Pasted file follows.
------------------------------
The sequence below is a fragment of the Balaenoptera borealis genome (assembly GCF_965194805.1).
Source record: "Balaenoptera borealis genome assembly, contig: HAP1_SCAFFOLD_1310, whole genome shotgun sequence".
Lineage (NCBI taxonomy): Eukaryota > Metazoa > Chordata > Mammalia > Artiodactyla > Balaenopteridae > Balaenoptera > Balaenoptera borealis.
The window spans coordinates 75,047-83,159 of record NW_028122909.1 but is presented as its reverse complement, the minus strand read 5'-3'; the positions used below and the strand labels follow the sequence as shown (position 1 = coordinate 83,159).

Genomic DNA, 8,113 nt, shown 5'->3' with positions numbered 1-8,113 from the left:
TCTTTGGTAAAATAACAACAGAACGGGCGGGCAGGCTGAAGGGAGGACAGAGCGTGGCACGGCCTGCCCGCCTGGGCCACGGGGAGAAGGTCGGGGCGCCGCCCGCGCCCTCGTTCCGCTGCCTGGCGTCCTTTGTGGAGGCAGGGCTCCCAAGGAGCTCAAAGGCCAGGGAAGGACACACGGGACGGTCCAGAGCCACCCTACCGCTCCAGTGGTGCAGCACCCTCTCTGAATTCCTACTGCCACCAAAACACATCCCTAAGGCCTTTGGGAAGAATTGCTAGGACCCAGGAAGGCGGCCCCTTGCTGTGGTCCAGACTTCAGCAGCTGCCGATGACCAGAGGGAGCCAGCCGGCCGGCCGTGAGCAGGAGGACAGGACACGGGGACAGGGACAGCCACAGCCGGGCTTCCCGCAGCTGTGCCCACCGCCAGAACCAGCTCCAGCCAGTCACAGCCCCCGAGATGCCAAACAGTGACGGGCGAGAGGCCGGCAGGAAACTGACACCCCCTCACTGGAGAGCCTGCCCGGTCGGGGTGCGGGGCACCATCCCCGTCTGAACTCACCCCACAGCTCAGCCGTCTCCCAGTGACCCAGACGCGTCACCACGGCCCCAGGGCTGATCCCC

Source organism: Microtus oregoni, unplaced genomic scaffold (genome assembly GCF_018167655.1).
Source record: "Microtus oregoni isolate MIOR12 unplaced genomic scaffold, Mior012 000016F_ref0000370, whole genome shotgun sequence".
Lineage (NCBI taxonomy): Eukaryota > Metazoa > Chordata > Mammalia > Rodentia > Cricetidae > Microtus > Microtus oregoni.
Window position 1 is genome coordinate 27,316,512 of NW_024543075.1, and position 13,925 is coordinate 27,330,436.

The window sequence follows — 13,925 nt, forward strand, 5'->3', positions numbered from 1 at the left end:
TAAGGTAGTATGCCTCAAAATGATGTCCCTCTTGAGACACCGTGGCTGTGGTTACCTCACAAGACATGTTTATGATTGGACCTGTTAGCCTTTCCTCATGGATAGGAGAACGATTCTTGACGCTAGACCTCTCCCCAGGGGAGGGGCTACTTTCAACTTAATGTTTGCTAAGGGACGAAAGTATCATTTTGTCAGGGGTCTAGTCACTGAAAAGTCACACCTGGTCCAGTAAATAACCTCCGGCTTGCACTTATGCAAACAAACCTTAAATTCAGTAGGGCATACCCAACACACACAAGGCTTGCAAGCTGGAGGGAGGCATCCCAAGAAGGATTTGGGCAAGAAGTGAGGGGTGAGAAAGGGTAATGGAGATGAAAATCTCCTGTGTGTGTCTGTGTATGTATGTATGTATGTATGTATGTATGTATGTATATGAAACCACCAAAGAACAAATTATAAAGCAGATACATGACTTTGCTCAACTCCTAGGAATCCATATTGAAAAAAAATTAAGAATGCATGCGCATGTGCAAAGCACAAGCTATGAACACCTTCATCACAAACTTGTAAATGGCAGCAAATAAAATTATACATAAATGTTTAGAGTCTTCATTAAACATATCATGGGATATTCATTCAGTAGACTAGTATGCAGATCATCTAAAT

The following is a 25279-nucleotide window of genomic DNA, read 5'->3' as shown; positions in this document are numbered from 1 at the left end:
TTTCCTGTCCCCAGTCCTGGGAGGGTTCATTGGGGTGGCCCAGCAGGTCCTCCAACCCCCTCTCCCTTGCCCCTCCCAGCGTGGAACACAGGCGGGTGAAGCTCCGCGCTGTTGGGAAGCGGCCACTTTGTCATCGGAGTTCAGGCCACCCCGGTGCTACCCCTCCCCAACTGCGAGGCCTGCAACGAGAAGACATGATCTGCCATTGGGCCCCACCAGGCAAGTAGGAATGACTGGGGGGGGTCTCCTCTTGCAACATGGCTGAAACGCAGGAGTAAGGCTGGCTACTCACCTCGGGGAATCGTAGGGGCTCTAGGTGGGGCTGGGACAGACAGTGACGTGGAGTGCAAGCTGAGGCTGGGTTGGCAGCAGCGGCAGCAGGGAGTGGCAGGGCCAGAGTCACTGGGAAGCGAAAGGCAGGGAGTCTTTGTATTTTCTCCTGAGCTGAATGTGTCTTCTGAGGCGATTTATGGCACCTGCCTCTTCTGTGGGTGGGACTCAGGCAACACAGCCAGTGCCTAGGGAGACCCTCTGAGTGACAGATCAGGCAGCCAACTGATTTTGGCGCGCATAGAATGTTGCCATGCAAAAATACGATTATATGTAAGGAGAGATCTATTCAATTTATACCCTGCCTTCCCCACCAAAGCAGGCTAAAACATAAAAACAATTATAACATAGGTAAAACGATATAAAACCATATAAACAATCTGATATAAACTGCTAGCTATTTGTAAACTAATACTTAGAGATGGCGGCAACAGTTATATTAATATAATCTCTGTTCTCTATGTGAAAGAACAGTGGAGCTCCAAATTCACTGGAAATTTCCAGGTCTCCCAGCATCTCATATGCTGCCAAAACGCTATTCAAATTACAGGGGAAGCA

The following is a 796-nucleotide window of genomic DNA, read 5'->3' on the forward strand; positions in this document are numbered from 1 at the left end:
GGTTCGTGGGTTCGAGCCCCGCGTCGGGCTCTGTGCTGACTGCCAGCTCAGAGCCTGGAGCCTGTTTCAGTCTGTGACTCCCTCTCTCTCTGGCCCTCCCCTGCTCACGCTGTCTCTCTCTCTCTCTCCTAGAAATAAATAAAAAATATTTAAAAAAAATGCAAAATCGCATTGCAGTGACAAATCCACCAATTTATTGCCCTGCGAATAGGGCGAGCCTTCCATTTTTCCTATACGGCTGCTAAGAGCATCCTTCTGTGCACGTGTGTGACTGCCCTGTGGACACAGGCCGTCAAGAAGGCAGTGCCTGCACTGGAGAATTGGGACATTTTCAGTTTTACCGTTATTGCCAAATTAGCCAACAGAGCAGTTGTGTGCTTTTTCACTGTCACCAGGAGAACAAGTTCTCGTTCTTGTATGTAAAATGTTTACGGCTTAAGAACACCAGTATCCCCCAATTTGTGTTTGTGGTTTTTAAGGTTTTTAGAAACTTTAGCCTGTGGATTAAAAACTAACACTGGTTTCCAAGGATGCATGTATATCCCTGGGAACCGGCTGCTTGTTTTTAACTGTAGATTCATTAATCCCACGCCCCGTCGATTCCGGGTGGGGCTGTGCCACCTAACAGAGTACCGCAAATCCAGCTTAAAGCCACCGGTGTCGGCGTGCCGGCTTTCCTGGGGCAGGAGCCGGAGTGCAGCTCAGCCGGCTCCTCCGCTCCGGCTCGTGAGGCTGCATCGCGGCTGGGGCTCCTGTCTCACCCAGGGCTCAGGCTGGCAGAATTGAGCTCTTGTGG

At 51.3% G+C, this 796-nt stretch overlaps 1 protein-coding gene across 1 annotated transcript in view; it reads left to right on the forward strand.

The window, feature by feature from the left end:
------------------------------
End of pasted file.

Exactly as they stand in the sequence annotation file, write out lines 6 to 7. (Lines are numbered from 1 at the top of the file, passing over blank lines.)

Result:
TCTTTGGTAAAATAACAACAGAACGGGCGGGCAGGCTGAAGGGAGGACAGAGCGTGGCACGGCCTGCCCGCCTGGGCCACGGGGAGAAGGTCGGGGCGCCGCCCGCGCCCTCGTTCCGCTGCCTGGCGTCCTTTGTGGAGGCAGGGCTCCCAAGGAGCTCAAAGGCCAGGGAAGGACACACGGGACGGTCCAGAGCCACCCTACCGCTCCAGTGGTGCAGCACCCTCTCTGAATTCCTACTGCCACCAAAACACATCCCTAAGGCCTTTGGGAAGAATTGCTAGGACCCAGGAAGGCGGCCCCTTGCTGTGGTCCAGACTTCAGCAGCTGCCGATGACCAGAGGGAGCCAGCCGGCCGGCCGTGAGCAGGAGGACAGGACACGGGGACAGGGACAGCCACAGCCGGGCTTCCCGCAGCTGTGCCCACCGCCAGAACCAGCTCCAGCCAGTCACAGCCCCCGAGATGCCAAACAGTGACGGGCGAGAGGCCGGCAGGAAACTGACACCCCCTCACTGGAGAGCCTGCCCGGTCGGGGTGCGGGGCACCATCCCCGTCTGAACTCACCCCACAGCTCAGCCGTCTCCCAGTGACCCAGACGCGTCACCACGGCCCCAGGGCTGATCCCC

Source organism: Microtus oregoni, unplaced genomic scaffold (genome assembly GCF_018167655.1).